Posted by: corneliadavies | May 19, 2018

“Ne’er Cast A Clout Till May Be Out”

“Ne’er Cast A Clout Till May Be Out”

Old English proverb or Chinese wisdom?

Translation: “Don’t discard any clothing until June.”


(Or it might relate to May blossom, otherwise known as hawthorn flowers, which come out in late April or early May.)

This last couple of weeks I’ve noticed a rash of people coming into the clinic with unexpected May colds and stiff necks. In Chinese medicine this makes complete sense, as spring is traditionally known as a time when we are vulnerable to illness, and should therefore take extra care.

We take this care during the inclement winter months, and then we discard clothing with gay abandon (or is it relief?) as soon as the temperature soars beyond 15 degrees.

This is all very understandable, and I am as quick as the next person to reach for my shorts with utter joy, as winter seems finally to have left.

But later during a warm day, or the next day, when temperatures plummet along with the arrival of a stiff easterly breeze are you reluctant to dress warmly enough? Once the T-shirt is on the top of the clothing pile will you willingly reach for your snuggly fleece?

In Chinese medicine “language” we talk in such archaic-sounding terms as wind-cold invasion when we’re diagnosing a cold that came on after someone literally got cold. Understandably, this infuriates and bemuses Western scientists, as they ask us, “Don’t you people know that colds are caused by viruses?” Yes, of course we do! As a profession, we communicate better when we explain that we do, indeed, understand things from a modern medical perspective, and that when we say someone has wind-cold invasion this is shorthand, which may mean that a person got unexpectedly cold, and that their already compromised immune system allowed a virus to penetrate the body’s defences.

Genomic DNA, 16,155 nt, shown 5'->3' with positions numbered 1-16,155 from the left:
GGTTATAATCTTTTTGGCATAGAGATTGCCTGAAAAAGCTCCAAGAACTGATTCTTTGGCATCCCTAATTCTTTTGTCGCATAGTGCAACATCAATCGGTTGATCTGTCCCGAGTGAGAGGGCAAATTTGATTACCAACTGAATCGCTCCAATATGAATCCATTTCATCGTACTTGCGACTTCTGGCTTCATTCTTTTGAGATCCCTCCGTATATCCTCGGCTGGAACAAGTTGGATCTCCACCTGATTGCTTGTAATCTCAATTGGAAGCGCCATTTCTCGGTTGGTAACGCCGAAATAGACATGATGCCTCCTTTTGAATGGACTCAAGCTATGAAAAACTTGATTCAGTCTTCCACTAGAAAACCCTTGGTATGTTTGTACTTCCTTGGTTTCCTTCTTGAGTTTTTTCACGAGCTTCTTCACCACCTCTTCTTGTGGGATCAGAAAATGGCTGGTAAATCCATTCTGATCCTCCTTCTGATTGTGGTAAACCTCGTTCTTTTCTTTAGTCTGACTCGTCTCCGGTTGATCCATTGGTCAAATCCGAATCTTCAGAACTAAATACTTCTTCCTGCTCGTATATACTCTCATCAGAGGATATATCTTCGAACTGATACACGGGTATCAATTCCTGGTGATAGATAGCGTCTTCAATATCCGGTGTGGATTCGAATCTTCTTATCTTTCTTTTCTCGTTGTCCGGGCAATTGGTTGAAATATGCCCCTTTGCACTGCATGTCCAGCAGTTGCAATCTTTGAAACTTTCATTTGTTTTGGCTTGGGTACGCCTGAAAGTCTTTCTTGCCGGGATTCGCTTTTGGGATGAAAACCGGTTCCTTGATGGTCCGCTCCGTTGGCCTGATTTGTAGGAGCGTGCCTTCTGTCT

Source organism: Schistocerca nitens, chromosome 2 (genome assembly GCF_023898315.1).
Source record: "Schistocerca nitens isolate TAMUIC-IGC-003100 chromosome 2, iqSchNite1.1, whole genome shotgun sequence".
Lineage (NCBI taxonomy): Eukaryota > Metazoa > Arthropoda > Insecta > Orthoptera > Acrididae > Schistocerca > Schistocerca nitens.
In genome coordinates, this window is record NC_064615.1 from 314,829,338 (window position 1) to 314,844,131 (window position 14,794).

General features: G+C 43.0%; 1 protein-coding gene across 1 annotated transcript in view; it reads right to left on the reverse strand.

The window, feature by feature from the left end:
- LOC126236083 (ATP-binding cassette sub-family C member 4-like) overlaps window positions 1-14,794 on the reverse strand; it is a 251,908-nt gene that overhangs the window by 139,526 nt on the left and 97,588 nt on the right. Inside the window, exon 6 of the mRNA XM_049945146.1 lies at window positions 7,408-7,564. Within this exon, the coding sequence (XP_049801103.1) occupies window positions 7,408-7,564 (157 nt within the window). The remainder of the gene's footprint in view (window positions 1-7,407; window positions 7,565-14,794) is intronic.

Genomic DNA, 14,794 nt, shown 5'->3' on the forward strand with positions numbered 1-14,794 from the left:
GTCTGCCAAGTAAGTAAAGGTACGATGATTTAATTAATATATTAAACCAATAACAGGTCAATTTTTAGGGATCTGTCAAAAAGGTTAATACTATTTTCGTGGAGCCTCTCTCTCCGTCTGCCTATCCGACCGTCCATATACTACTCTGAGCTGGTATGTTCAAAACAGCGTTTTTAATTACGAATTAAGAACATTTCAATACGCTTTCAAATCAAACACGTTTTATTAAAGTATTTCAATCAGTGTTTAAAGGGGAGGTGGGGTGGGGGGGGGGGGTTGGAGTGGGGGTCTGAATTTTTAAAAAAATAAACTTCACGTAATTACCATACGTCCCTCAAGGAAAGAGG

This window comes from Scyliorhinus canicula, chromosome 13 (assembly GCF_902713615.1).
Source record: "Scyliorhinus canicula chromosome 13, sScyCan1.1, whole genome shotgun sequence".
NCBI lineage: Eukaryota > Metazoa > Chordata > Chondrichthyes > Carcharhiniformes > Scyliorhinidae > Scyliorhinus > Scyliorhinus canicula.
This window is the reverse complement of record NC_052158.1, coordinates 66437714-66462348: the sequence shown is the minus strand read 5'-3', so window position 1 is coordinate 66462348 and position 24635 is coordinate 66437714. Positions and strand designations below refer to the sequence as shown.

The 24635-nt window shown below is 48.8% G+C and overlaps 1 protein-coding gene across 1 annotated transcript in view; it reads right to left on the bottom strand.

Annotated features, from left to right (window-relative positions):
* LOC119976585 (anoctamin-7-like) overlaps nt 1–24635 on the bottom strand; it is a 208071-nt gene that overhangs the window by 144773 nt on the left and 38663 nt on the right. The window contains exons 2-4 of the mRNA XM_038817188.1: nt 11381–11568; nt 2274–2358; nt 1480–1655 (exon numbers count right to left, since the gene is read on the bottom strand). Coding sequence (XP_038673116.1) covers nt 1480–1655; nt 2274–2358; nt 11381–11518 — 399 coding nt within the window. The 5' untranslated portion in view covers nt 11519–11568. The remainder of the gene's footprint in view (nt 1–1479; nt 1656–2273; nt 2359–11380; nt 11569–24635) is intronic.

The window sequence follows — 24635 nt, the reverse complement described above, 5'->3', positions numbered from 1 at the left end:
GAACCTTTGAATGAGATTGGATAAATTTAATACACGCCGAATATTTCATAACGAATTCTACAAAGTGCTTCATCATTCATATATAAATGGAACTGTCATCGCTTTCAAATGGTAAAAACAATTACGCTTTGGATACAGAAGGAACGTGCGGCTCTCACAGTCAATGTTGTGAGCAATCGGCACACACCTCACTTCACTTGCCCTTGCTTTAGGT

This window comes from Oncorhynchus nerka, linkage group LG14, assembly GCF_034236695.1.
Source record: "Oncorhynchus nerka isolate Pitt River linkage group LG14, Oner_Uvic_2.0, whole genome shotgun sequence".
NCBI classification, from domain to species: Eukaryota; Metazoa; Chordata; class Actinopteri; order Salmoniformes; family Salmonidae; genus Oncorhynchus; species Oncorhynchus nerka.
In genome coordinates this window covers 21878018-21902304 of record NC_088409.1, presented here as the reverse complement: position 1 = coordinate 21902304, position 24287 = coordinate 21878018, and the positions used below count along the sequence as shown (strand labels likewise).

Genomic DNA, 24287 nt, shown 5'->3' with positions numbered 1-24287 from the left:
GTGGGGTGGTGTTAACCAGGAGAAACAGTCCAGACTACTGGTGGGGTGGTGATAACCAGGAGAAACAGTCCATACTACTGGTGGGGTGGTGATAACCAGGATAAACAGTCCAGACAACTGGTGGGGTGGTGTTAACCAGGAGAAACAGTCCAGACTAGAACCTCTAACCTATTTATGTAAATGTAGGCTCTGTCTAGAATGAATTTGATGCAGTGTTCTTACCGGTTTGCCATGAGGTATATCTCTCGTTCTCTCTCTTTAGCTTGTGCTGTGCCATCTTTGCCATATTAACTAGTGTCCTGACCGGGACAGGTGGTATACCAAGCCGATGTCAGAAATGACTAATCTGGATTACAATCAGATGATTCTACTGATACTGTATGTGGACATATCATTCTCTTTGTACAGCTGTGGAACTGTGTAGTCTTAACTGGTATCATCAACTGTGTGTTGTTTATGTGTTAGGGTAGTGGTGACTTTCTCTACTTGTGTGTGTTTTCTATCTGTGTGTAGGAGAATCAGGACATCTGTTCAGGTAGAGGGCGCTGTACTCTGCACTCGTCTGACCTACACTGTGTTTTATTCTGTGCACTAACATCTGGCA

In the case of someone with excruciating neck pain that came on after turning it suddenly I would ask diagnostic questions, examine the area of pain and surrounding areas, and examine the pulses and tongue. As an acupuncturist, my conclusion will always be specific to the individual and the circumstances surrounding their injury.

Yesterday, when treating someone with exactly this issue I concluded, from palpation of her upper back and neck that she already carried a lot of tension and consequent knotting of the muscles in this area. Added to that we’d had hot days, followed by colder evenings and then a return of much colder days, during which time her body probably struggled to find an appropriate warm/cold equilibrium. Then she had put some extra stress on her neck and “ping” it made a clicking sound, followed by restriction of movement and pain. In addition to all this, she’s a cold person. That’s “Chinese medicine speak” again. It means she has a long-term tendency to feel colder that the average person, though if you took her temperature it would be normal. This is another subject in acupuncture, so I won’t go into it here.

At this time of year I am delighted that we all have the chance to get our bodies out in the sunshine and start making Vitamin D, which has become so depleted during the winter months. However, I do encourage people to carry extra clothing in their cars and bags for when the sun disappears. Scarves, leggings, socks, an extra jumper or coat: all or any of these might save you the hassle of a spring cold or neck ache.

But keep your acupuncturist’s phone number at hand, in case you need help to resolve things.

If we make the old English proverb, “Ne’er cast a clout till May be out” into a pearl of Chinese wisdom perhaps we could say something like, “Keep your fur-collared robe at hand until the spring winds have died a thousand deaths.”

© Cornelia Davies May 2018




  1. Fascinating, Nini. Thanks for the warning! And for the historical meaning of that wise saw.

    • I just returned from a trip upcountry and I was struck by the quantity of May blossom by the sides of the motorway (and it’s all very beautiful, considering the context of the m’way). Now I’m wondering if it’s particularly late this year.

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